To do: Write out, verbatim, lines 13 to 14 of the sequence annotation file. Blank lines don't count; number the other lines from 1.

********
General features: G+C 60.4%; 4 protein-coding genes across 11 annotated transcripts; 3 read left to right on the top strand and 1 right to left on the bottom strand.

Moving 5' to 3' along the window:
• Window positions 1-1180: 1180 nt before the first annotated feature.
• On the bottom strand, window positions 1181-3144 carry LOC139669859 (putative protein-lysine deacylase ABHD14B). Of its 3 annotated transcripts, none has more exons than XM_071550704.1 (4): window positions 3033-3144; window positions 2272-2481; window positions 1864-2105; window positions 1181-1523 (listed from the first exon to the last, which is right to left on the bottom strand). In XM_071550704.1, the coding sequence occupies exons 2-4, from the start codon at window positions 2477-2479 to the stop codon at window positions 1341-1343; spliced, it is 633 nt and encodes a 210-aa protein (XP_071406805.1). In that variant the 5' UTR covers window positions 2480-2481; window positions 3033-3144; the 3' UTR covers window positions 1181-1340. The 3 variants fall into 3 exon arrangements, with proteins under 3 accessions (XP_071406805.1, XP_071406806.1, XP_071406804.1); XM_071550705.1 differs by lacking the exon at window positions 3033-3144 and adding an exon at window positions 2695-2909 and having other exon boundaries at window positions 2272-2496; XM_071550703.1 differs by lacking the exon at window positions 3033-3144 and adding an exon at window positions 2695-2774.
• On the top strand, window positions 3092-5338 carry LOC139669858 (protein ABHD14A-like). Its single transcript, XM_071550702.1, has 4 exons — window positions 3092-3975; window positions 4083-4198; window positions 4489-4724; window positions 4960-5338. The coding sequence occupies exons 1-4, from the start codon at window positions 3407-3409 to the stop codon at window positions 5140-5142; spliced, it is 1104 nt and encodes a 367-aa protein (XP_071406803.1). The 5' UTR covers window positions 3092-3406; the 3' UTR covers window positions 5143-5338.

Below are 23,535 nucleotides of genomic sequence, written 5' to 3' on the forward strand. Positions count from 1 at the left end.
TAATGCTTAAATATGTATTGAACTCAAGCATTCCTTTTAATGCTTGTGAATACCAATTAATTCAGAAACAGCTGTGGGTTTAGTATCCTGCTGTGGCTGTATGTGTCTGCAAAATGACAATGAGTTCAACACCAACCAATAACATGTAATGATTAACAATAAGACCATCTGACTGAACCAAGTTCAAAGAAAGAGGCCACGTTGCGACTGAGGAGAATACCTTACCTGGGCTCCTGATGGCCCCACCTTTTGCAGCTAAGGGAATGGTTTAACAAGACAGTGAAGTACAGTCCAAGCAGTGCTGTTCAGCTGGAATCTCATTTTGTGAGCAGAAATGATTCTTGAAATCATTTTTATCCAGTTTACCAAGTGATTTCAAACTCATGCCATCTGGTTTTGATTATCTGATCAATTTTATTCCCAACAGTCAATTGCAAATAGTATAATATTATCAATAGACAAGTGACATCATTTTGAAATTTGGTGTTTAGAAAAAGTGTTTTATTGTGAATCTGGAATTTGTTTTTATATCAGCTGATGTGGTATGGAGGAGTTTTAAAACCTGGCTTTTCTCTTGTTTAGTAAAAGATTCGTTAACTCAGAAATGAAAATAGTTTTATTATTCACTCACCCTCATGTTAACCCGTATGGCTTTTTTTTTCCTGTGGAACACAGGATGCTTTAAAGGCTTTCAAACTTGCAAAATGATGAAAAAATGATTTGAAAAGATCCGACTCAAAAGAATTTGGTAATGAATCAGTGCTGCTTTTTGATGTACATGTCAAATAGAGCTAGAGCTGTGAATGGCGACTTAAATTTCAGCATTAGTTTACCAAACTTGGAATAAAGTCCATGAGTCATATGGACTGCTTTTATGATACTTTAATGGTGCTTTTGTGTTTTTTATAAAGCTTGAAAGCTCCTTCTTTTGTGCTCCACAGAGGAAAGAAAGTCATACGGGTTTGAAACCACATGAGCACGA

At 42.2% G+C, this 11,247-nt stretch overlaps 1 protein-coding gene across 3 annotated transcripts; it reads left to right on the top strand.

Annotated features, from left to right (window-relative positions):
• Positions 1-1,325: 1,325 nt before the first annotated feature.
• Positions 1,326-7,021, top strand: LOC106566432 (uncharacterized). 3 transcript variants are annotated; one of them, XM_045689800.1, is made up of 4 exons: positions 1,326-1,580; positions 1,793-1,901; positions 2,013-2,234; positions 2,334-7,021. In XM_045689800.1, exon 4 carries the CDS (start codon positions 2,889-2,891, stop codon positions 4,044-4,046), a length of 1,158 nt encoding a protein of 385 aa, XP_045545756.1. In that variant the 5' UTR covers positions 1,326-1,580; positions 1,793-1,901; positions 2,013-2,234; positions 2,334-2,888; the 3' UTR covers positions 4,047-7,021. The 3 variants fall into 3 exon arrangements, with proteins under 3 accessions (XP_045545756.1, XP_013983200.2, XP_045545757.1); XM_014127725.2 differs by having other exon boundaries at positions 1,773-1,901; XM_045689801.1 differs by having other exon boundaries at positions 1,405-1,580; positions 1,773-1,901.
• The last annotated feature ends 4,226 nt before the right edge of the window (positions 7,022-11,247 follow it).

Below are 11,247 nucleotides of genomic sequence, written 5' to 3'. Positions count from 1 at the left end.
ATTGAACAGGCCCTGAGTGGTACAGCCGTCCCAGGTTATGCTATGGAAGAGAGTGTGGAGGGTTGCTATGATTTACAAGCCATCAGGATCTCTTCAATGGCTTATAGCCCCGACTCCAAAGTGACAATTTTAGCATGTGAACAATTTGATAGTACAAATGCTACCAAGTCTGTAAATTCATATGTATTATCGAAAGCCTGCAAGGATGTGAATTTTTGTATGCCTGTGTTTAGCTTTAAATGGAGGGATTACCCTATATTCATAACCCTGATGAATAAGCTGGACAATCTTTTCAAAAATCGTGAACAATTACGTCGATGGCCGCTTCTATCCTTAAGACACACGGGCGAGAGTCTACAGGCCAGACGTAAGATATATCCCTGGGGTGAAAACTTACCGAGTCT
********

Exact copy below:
Below are 11,247 nucleotides of genomic sequence, written 5' to 3'. Positions count from 1 at the left end.
ATTGAACAGGCCCTGAGTGGTACAGCCGTCCCAGGTTATGCTATGGAAGAGAGTGTGGAGGGTTGCTATGATTTACAAGCCATCAGGATCTCTTCAATGGCTTATAGCCCCGACTCCAAAGTGACAATTTTAGCATGTGAACAATTTGATAGTACAAATGCTACCAAGTCTGTAAATTCATATGTATTATCGAAAGCCTGCAAGGATGTGAATTTTTGTATGCCTGTGTTTAGCTTTAAATGGAGGGATTACCCTATATTCATAACCCTGATGAATAAGCTGGACAATCTTTTCAAAAATCGTGAACAATTACGTCGATGGCCGCTTCTATCCTTAAGACACACGGGCGAGAGTCTACAGGCCAGACGTAAGATATATCCCTGGGGTGAAAACTTACCGAGTCT